The Canadian dollar was little changed against its U.S. counterpart on Thursday as Chinese monetary policy easing buoyed global equity markets, with the loonie holding on to its gains from 2019, when it was the top performing G10 currency.
At 9:10 a.m., the Canadian dollar was trading nearly unchanged at 1.2995 to the greenback, or 76.95 U.S. cents. The currency traded in a range of 1.2969 to 1.3008.
The loonie, which notched on Tuesday a 14-month high at 1.2952, strengthened 5 per cent in 2019.
World stock markets began the new year with news that China’s central bank was freeing another 800 billion yuan ($115 billion) for its economy, ensuring there was no immediate hangover after the wild gains of 2019.
Canada is a major exporter of commodities, including oil, so its economy could benefit from a pick-up in global growth.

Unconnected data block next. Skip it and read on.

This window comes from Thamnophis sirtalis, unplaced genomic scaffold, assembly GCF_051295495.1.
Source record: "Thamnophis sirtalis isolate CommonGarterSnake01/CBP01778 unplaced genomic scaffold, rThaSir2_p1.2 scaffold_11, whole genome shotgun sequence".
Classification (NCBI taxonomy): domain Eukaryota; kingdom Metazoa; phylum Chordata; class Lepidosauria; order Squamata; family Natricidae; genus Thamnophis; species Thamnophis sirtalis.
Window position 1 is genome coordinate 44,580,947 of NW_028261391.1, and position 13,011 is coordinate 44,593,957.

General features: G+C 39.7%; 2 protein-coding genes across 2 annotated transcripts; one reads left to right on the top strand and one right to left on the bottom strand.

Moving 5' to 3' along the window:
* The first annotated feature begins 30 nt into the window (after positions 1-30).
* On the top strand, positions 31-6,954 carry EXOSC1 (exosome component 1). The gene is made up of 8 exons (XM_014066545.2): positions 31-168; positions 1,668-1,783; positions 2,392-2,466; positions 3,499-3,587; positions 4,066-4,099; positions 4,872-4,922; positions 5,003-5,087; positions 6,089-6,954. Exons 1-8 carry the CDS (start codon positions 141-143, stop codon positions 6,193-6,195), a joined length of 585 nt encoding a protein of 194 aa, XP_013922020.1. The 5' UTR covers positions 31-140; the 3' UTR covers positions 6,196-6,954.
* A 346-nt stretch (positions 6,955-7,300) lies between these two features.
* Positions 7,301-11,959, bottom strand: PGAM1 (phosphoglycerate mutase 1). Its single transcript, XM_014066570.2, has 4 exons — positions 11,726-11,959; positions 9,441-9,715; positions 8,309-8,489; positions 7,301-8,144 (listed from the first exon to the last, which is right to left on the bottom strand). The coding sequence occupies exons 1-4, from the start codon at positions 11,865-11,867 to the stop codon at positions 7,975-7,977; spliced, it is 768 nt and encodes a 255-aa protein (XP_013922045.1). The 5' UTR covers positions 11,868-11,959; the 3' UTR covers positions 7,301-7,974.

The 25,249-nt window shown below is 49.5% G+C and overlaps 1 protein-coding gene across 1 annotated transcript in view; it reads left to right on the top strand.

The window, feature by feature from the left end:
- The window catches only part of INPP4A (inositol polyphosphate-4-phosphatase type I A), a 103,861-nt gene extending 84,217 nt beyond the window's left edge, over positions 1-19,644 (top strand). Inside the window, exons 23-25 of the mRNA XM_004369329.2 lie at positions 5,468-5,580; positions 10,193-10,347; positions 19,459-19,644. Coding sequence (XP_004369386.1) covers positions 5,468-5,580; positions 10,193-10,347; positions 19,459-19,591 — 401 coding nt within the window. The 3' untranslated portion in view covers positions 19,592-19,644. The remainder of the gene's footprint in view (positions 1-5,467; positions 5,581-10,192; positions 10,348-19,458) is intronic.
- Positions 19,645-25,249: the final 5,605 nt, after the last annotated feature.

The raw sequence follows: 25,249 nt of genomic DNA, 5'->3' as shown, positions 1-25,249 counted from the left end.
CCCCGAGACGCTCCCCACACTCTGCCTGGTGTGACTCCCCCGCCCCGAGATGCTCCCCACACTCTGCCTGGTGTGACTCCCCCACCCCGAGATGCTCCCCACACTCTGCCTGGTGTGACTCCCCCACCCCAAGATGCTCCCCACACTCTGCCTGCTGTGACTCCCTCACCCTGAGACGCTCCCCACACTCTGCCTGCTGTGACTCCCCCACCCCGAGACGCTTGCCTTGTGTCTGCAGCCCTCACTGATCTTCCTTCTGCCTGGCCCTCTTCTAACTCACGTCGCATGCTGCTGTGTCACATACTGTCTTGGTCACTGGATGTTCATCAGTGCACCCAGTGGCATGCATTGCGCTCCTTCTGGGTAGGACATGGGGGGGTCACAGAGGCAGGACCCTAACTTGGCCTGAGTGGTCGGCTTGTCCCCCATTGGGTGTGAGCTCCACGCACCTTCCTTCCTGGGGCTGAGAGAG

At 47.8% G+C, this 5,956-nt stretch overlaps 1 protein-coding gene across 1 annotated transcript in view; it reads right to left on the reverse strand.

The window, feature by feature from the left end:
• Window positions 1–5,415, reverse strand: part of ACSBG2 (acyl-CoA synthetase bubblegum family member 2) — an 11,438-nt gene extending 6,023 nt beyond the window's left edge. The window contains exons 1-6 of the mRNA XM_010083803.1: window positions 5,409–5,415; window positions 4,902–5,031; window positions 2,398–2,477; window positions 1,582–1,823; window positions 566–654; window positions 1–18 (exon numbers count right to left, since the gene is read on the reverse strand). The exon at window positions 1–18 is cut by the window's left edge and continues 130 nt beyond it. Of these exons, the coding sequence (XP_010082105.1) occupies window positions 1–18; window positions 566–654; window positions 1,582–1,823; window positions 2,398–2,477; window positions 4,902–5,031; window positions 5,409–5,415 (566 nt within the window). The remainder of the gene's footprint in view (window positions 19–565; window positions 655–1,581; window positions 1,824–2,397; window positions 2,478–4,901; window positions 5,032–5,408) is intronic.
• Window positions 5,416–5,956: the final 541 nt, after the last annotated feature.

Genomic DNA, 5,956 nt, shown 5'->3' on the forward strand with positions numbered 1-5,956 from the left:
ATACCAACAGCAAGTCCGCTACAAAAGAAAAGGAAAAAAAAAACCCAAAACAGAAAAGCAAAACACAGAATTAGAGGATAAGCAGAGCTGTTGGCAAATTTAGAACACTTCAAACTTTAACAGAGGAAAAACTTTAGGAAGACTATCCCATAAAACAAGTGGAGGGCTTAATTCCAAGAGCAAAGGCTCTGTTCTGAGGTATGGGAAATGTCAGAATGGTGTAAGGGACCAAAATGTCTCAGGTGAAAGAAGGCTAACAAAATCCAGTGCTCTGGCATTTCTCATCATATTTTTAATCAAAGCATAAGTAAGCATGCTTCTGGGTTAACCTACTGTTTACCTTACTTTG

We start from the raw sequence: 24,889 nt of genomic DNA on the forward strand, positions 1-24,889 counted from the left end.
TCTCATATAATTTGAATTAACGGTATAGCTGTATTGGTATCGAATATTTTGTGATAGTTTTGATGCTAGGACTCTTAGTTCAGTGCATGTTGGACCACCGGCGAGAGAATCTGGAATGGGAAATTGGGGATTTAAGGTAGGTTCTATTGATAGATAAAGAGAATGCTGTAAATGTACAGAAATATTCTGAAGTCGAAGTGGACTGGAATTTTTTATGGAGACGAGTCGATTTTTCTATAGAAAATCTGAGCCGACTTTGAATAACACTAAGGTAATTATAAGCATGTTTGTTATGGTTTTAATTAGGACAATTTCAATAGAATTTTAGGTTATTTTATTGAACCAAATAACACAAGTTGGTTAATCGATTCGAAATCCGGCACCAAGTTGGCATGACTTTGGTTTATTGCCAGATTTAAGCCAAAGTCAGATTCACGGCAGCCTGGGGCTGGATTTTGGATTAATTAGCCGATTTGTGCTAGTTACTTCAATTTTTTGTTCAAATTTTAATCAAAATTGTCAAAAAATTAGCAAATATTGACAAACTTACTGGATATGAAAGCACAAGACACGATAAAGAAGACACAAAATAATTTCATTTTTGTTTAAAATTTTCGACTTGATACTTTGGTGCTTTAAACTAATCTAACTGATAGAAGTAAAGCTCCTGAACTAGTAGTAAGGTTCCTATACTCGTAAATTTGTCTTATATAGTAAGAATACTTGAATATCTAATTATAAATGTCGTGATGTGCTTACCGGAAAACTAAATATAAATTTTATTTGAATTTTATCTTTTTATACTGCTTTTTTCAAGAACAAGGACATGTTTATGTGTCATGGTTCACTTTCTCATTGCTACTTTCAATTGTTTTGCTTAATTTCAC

U.S. crude prices were up 0.4 per cent at $61.29 a barrel as signs of improving trade relations between the United States and China which eased demand concerns and rising tensions in the Middle East provided support.
Canadian government bond prices were higher across a flatter yield curve, with the two-year up 6 cents to yield 1.667 per cent and the benchmark 10-year rising 53 cents to yield 1.644 per cent.
Be smart with your money. Get the latest investing insights delivered right to your inbox three times a week, with the Globe Investor newsletter. Sign up today.